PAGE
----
The European Court of Justice (“ECJ”) ruled last week that family members of EU citizens who are not EU nationals themselves but have permanent residence status in an EU member state shall be exempt from visa requirements to enter any other EU member state. The ruling extends the exemption granted specifically to holders of a residence card for a family member of an EU citizen under the EU’s Directive on the freedom of movement for EU nationals and their family members.
In the case of Ryanair Designated Activity Company v Országos Rendőr-főkapitányság (Case C-754/18, 18 June 2020), Ryanair sought to challenge a fine imposed against the company in 2017 by the Hungarian authorities. On 9 October 2017 Ryanair transported a passenger of Ukrainian nationality from London to Budapest. The passenger held a residence card for a family member of an EU citizen (issued by the UK), which had been invalidated, as well as a valid permanent residence card, also issued by the UK. They did not have a valid visa to Hungary.
The Hungarian border authorities took a literal view of the law in their assessment and did not allow the passenger to enter, as their residence card had been invalidated. In their challenge, Ryanair argued that the passenger should have been allowed entry to Hungary, as they were issued with a valid permanent residence under the EU Directive.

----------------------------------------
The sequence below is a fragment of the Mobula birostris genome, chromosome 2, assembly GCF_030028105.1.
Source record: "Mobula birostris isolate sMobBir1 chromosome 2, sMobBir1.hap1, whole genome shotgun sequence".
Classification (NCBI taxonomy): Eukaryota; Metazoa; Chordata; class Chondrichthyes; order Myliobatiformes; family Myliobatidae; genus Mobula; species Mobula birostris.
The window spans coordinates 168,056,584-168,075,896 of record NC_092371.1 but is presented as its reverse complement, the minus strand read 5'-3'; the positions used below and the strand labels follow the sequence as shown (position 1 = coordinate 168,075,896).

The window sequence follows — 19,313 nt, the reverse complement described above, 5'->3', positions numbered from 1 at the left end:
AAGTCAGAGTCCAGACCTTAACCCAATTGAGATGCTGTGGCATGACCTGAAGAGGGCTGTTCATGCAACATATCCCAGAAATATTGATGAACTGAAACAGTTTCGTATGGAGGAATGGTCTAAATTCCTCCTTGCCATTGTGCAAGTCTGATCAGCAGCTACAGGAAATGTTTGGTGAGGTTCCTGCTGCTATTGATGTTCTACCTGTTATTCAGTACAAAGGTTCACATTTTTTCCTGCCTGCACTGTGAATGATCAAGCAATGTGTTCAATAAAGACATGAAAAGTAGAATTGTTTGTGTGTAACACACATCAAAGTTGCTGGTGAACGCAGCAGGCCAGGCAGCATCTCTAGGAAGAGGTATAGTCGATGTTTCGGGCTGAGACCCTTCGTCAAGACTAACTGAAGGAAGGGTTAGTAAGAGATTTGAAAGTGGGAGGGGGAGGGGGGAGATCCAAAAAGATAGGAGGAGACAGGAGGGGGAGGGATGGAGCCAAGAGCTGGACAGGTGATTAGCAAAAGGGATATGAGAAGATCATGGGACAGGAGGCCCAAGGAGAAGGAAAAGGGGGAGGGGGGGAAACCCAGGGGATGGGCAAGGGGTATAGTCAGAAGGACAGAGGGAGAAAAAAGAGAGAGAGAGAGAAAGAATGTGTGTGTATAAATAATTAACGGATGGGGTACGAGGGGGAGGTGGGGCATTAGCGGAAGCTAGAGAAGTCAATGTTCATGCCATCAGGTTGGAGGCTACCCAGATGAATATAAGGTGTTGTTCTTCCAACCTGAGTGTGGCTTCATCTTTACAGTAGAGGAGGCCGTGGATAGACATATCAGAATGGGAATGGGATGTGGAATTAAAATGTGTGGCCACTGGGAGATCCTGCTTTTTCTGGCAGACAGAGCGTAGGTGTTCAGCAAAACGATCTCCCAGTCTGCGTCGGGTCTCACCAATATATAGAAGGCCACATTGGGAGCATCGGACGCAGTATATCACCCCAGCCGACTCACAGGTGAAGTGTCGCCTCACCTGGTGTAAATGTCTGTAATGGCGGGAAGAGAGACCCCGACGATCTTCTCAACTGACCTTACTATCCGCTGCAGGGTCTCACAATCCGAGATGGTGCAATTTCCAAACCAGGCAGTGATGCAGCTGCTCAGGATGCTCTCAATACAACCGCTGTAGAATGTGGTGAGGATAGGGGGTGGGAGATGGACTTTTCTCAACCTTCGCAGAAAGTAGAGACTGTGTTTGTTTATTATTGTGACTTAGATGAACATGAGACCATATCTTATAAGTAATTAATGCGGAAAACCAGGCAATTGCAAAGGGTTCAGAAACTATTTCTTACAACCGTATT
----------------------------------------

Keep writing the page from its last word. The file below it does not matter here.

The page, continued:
The ECJ, upholding Ryanair’s argument, took the view that a permanent residence card was in itself proof that its holder was a family member of an EU citizen, so no further verification of that status was necessary.
In their judgement of 18 June, the ECJ stated that “family members of an EU citizen who have already obtained a residence card should benefit from the exemption in question, the EU legislator having intended to grant the benefit of this exemption to all family members of an EU citizen who hold a residence card, irrespective of the type of card”. The court ruled that this exemption applied equally to holders of permanent residence cards issued by EU member states in the Schengen visa-free travel area and those outside Schengen.
As the UK has now left the EU, the laws of the Union will be automatically applicable to the country only until 31 December 2020. Should you wish to discuss your rights to relocate and reside in the UK as an EU national, please do not hesitate to contact us.
The information in this blog is for general information purposes only and does not purport to be comprehensive or to provide legal advice. Whilst every effort is made to ensure the information and law is current as of the date of publication it should be stressed that, due to the passage of time, this does not necessarily reflect the present legal position. Gherson accepts no responsibility for loss which may arise from accessing or reliance on information contained in this blog. For formal advice on the current law please don’t hesitate to contact Gherson. Legal advice is only provided pursuant to a written agreement, identified as such, and signed by the client and by or on behalf of Gherson.